Life conspired to keep me from my keyboard the last couple of weeks, but I can’t resist sneaking in a review of “Reichenbach,” late in the game as it is. I wasn’t as thrilled with “Black” as I’d hoped to be, but “Reichenbach” hit all the right notes. I’m really looking forward to seeing the impact of the Demon Dean storyline play out.
I should say I loved the acting in “Black.” All the actors delivered, as usual. Jensen took us on a real ride as Demon Dean started out kind of fun as he wiggled while warbling karaoke and flirted with a cute waitress. Dean as a demon seemed like a carefree Dean, reveling in honky tonk bars, singing, sexing, . . . he reminded me a bit of season 8 Sam, determined to leave hunting behind because he didn’t need to take responsibility for the big picture any more.
But Carver mapped out a circular route for DDean, and by the end of the episode, the karaoke wasn’t fun anymore, the girl could see he was broken, and his buddy Crowley was nagging him to look at the big picture. And we see the extent Dean is really trying to be free of any care, as he refuses to negotiate over Sam with Cole.
“Reichenbach” picks up all those threads. DDean is still trying to fill his life with alcohol and strippers, and unlike the Dean we know, he’s getting less fussy about how he gets consent. He’s fighting a growing urge for violence, which Crowley is only too pleased to point out.
Yet Crowley also knows DDean is still struggling against going full on demon. He offers his newly minted buddy a way to satisfy his urge to kill without smiting any civilians, knowing Dean still cares enough not to want to kill indiscriminately. I suspect Crowley thinks it will be a slippery slope and once Dean starts killing, he’ll lose his hold on that piece of his soul.
What Crowley hasn’t thought through as well is his assumption DDean will take orders from him. DDean is no ordinary demon. He has the Mark of Cain and the knife, which made Cain powerful enough to create the Knights of Hell and immortal to boot. DDean may be on an extended tour of stripper clubs, but he’s the most powerful demon out there at the moment.
I think we’re supposed to see Crowley really believing, because he wants to believe, that he has the kind of relationship with DDean that Sam had. He wants them to be a team. In fact, he tells Dean that if he kills, he will be killing for them. Crowley’s brush with humanity is still affecting him. He still wants to be loved.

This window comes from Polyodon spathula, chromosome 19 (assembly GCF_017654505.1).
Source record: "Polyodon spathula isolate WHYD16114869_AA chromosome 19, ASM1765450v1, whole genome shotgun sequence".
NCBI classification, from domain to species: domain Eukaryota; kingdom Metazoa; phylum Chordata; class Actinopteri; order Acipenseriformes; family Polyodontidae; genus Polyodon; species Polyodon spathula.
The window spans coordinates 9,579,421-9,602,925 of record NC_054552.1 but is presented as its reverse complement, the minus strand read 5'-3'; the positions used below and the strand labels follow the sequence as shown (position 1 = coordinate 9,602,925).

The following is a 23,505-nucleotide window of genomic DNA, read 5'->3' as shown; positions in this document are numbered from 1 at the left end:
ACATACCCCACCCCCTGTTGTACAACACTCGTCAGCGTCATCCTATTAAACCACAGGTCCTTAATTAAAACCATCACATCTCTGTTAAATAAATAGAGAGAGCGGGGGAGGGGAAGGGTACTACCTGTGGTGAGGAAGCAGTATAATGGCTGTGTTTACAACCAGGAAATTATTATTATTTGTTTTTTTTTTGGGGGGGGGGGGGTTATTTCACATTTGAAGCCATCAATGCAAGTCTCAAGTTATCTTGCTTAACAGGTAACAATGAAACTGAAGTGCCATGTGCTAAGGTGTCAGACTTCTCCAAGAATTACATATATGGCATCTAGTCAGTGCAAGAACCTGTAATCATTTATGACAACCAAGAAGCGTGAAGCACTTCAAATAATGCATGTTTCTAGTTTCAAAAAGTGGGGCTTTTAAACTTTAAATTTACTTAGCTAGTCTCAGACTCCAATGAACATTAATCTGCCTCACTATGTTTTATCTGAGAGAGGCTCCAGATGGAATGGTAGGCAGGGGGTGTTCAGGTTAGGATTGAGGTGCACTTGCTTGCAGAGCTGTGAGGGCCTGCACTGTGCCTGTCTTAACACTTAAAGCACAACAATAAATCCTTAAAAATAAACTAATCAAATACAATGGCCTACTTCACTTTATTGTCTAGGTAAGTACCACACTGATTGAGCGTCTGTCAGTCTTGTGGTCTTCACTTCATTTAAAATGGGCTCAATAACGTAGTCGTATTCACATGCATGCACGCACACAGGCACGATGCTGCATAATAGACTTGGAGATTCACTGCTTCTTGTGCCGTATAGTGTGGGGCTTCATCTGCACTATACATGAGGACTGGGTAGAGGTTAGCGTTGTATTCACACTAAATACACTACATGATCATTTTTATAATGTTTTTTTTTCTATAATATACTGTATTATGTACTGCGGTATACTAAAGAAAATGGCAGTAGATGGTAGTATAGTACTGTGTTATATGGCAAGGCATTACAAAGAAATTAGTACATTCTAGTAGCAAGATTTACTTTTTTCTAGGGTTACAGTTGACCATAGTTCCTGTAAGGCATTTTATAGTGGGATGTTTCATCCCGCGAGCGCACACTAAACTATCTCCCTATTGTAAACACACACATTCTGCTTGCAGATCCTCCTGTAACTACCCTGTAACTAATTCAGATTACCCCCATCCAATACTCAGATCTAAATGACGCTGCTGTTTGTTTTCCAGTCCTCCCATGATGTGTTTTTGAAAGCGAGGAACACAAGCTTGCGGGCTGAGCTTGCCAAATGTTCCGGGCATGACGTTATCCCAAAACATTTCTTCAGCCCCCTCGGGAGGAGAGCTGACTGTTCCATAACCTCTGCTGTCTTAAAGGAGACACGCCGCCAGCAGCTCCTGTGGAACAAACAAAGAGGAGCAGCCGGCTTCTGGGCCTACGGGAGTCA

But DDean’s twisted soul is not looking for love. He’s walked away from his greatest bond because he feels he’s no longer worth saving. He’s wallowing in all his superficial pleasures because that’s all he has left. Crowley doesn’t often get the wrong end of the stick, but he does with DDean. He may be able to be “jerk” to Dean’s “bitch,” but they’re just words to this version of Dean. The underlying emotion is not there.
Dean is still struggling with some emotions, though. Crowley tells him he has to make a choice: demon or human. Writer Andrew Dabb shows us that struggle as DDean first is crude and violent toward a stripper, but then doesn’t want to kill a woman who cheated on her cheating husband. Both sides of his nature are duking it out and I think it’s a hopeful sign he gives in to his humanity more than his demonhood.
Sam is all about hopeful signs for Dean, but of course everything is a lot murkier than he and I hope. Sam in season 10 is very different from Sam of season 8 and 9. He’s not looking to accept DDean’s advice to let him go. He’s not looking to pick up the normal life he left behind with Amelia. And most of all, he’s not prepared to accept DDean is no longer his brother.
It’s a nice callback to season 9, when Sam told Dean they were only partners, because their bond as brothers had only hurt them and others. I think Sam was hurting when he said that to his brother, but I also think as the younger brother, he’s always counted on Dean being there, no matter what Sam says. A Dean who would actually not care about him is unthinkable. And that’s exactly what Sam has to take on with DDean.
Jared is doing an incredible job showing Sam’s hurt and determination. Sam’s always been able to concentrate on the goal, and he’s not giving up on his brother, no matter what DDean says. I think we’ll get some worrying fall out from that determination, because we’ve seen before that obsessed Sam can get tunnel vision. But we’ll also get to see Sam hold on to his belief in his brother, helping Dean find his humanity, just as he did in season 5. I’m looking forward to seeing how the brothers process the last two years, as each made poor decisions for the right motivations. How will they decide where the line is?
I’m completely caught up in Sam and Dean’s story, but less so with Cole and Cas. I like Cas’s story so far and am enjoying Hannah. But especially in the premiere, trying to tell three stories at the same time meant nothing much happened in any of them, and the angel story line drags the most. I was glad to see the writers knitted Sam and Cole into Dean’s narrative quickly, so now they are only balancing two stories. I expect Cas’s story will now pick up speed as he grapples with impending death.
Cole I’m struggling with because there are so many logic issues with him. He’s obviously much older than he should be, but if he was the age his back story suggests, he couldn’t have a son of the age he has. It’s this kind of sloppy writing that I find aggravating. It’s not enough to dim my enjoyment of the episode, but it does keep me from enjoying the character as much as I’d like. I wish the writers could hit all the notes, like they did with Gordon and Hendrickson. I expect we’ll see more of Cole now that he knows Dean is a demon, so I’ll build a bridge and get over the casting problem.
Thanks to homeofthenutty.com for the photos.